Studies suggest that Germany’s mobile payment usage lags behind for a variety of reasons, but the most relevant ones are: i) security and privacy concerns; ii) payment method is too complicated; iii) consumers’ devices lack the technology for contactless payment (NFC or QR code) and iv) lack of availability at POS[3]. However, the German payment landscape has been evolving in recent years.

German payment landscape has been evolving

An ongoing study tracking consumer payments in the region noted a slow but steady shift in habits[4]. Young consumers, in particular, are looking for alternatives to classic payment modes, with one in four respondents in the 18–24 age group noting, for instance, that they would like to be able to send money to friends and acquaintances using their mobile phones in a “simple, easy-to-use manner”.

Thus, in order to increase the adoption of mobile payments in Germany, a mobile payment solution should include features that address these concerns and meet the needs of German users. These can be tackled by:

  • assuring secured data
  • extending the acceptance of the solution to merchants
  • a quickly accessible and deployable application with numerous functionalities

 


The German mobile payment market is heterogeneous, not only from the perspective of different types of solution providers, but also when looking at the deployed technologies such as NFC or QR codes.

In the topic excursion we will give an overview of the significant players and the offered solutions:

To the excursus: “Mobile payments in Germany—a heterogenous market”


 

Digital transformation accelerated by COVID-19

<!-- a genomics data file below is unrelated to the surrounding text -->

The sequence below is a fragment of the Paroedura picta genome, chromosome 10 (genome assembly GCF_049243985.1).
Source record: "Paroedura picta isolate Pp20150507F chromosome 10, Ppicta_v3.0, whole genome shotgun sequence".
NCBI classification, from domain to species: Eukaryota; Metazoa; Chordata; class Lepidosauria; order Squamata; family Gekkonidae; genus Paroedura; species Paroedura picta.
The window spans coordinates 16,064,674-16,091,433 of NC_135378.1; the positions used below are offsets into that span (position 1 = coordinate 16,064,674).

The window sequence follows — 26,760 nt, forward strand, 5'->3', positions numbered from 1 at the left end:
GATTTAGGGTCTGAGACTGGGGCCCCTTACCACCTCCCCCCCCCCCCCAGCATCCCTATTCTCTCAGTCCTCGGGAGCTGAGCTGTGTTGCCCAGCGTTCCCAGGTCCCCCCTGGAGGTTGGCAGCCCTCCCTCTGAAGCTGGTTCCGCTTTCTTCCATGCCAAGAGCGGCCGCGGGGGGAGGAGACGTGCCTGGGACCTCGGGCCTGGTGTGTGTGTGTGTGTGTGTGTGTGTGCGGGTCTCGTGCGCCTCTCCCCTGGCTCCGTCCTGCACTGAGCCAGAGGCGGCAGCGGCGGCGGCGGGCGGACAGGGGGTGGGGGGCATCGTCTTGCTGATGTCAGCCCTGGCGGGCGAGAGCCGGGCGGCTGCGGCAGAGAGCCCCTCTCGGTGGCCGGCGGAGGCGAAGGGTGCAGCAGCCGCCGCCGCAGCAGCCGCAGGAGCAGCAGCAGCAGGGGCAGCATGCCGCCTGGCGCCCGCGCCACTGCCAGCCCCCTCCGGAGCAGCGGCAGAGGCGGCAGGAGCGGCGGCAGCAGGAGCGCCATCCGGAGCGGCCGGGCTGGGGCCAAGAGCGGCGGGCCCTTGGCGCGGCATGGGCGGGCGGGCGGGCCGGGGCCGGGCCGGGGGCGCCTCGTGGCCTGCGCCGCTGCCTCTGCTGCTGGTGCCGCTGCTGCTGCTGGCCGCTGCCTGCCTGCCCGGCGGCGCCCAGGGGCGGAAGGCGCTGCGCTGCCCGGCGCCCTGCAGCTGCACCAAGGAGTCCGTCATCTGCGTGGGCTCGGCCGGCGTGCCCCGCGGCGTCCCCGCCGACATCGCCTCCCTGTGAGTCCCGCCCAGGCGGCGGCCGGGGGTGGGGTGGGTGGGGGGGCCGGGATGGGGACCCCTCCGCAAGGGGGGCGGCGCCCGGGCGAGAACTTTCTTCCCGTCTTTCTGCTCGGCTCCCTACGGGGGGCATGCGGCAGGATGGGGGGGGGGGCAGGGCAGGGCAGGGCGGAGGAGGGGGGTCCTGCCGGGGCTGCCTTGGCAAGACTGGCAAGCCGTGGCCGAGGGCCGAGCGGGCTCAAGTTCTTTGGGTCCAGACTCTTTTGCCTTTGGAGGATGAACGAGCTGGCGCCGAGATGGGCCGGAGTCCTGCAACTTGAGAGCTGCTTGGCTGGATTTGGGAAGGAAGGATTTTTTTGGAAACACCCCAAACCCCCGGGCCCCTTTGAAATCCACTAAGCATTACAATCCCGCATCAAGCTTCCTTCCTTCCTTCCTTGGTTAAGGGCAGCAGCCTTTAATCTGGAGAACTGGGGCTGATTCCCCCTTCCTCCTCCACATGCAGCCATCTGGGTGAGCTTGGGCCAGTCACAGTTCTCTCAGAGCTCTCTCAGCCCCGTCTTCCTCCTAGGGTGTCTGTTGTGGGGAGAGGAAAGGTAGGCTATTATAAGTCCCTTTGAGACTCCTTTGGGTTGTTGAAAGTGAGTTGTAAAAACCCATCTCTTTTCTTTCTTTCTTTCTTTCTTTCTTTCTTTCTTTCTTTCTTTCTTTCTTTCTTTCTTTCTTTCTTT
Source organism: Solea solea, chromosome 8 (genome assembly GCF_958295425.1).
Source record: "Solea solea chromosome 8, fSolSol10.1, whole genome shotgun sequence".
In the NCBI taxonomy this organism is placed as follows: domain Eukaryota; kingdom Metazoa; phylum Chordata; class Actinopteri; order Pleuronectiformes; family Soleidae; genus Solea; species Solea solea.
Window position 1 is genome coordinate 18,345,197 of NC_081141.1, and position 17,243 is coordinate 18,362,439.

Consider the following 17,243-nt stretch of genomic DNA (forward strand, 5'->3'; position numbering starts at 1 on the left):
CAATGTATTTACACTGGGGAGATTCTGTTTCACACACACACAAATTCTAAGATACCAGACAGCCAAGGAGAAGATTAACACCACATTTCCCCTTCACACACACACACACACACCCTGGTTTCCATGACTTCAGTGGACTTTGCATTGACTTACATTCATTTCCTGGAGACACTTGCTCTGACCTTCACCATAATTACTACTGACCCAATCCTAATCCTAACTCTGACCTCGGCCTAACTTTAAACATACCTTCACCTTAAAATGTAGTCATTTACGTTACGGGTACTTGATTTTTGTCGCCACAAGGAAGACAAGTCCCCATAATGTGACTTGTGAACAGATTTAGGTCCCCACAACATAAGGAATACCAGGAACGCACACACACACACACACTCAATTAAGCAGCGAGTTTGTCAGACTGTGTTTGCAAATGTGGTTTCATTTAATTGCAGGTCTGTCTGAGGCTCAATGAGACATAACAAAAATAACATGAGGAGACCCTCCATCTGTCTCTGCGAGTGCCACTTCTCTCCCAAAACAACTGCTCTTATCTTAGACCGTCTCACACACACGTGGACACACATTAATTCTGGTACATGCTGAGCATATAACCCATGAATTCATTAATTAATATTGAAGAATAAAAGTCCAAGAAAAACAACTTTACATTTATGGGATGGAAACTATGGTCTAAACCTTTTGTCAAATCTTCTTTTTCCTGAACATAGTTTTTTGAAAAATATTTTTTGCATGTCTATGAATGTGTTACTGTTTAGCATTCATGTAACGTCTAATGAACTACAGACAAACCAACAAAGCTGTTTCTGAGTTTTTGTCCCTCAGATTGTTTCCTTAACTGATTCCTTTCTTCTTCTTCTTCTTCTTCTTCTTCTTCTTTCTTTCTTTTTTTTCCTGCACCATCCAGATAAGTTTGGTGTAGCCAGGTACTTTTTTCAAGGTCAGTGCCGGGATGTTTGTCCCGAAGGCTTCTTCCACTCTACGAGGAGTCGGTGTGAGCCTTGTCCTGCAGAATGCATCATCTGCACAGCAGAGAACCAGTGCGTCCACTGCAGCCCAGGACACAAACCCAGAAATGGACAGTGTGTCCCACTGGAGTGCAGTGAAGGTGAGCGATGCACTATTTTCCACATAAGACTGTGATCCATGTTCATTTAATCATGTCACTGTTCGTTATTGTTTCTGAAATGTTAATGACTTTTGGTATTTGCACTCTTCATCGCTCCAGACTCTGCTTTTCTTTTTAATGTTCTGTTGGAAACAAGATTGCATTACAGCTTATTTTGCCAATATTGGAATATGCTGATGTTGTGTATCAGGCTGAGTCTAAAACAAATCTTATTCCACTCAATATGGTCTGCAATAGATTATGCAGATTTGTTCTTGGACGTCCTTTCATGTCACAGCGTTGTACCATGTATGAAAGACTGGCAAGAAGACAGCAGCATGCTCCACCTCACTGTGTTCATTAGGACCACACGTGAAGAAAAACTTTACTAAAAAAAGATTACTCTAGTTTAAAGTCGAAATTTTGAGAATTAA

Opportunity for mobile payment players is emerging

 While the economic crisis caused by COVID-19 is having a devastating impact on businesses and individuals globally, an unexpected opportunity for mobile payment players is emerging. In light of the zeitgeist shift across the country, more and more merchants are allowing—and often even encouraging—customers to perform contactless payments. Out of the fear of spreading COVID-19, customers are also favoring cashless payments.

Even though during the crisis people have looked for familiarity and things they can trust, the pandemic is pressing the change towards the new. It is the first time that cash is taking a back seat to other payment methods within the region[5]. During this period, Germans  have been using debit and credit cards 57% more often than they did before the pandemic, and almost half have “significantly reduced” their cash use. Mobile payments have been gaining traction as well. The German central bank, however, insists that euro banknotes are less likely to spread viruses than door handles, elevator buttons or shopping carts. Nonetheless, hygienic concerns about money have been spreading almost as fast as the virus.

German consumers’ increased usage of cashless payments in 2020 (coronavirus pandemic)Figure 1: German consumers’ increased usage of cashless payments in 2020 (coronavirus pandemic)

The crisis was likely the nudge that the German society was ready for